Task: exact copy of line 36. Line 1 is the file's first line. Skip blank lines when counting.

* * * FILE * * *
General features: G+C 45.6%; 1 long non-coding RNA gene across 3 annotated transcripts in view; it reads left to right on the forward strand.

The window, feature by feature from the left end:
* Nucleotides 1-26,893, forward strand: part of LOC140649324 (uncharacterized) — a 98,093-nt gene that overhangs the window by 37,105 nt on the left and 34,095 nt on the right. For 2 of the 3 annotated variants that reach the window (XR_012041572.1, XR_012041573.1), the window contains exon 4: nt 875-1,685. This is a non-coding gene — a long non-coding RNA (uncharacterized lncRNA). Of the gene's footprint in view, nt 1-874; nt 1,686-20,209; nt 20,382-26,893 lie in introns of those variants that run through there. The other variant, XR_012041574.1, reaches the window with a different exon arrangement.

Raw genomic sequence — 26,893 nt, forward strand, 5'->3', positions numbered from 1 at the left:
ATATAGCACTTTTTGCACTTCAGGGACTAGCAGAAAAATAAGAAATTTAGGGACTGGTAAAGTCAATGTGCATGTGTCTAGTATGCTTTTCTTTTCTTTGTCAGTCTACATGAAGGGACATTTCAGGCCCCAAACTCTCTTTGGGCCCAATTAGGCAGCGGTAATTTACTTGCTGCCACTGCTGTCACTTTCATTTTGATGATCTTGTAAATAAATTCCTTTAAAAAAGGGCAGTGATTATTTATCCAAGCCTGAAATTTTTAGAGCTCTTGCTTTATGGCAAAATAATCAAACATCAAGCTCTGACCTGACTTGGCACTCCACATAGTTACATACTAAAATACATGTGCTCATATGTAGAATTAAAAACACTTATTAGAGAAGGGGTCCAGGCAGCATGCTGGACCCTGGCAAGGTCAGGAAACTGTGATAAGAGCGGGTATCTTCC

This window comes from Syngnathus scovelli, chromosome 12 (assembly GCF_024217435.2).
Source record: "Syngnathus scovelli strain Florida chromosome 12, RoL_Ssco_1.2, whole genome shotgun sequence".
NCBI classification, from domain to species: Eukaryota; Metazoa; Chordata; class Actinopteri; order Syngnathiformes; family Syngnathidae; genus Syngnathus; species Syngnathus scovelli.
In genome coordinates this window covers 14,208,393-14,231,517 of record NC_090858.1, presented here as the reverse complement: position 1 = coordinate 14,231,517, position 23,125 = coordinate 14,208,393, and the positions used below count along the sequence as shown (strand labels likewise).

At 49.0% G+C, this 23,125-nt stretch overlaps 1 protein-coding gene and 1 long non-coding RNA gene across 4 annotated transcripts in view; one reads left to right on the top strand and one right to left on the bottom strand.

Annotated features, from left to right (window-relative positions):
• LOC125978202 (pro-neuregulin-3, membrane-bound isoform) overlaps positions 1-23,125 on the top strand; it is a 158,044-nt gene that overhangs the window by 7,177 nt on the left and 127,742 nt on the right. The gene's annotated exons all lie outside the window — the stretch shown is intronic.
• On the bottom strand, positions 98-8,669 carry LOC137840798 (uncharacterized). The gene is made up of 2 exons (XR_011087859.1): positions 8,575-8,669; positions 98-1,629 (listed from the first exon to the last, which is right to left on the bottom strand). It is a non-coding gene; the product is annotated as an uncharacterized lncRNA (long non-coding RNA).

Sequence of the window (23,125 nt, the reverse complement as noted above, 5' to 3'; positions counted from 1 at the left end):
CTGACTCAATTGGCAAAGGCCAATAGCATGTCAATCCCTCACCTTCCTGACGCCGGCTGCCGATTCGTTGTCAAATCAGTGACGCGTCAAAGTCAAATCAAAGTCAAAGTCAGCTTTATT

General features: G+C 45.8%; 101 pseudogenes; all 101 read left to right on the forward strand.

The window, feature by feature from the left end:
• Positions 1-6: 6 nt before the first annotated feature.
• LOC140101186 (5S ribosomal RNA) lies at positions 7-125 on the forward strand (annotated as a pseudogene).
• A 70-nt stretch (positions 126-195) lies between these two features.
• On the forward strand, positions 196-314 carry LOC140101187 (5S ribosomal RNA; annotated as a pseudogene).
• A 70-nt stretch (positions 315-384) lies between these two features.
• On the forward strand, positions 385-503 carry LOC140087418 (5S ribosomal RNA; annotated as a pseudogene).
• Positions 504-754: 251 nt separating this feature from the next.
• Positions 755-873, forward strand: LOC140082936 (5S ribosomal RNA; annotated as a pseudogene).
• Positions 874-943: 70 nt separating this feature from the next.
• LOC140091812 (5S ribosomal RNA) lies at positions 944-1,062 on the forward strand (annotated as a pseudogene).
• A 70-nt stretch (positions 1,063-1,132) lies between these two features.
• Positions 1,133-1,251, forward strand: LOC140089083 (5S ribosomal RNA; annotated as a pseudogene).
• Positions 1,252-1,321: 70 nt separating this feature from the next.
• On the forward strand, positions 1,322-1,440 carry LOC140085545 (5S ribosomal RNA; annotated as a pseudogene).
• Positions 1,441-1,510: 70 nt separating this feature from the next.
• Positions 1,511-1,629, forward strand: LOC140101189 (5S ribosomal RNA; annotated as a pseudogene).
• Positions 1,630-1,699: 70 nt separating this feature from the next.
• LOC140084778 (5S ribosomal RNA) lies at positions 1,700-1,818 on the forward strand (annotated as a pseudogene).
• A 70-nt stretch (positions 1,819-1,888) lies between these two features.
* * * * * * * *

• A 70-nt stretch (positions 1,819-1,888) lies between these two features.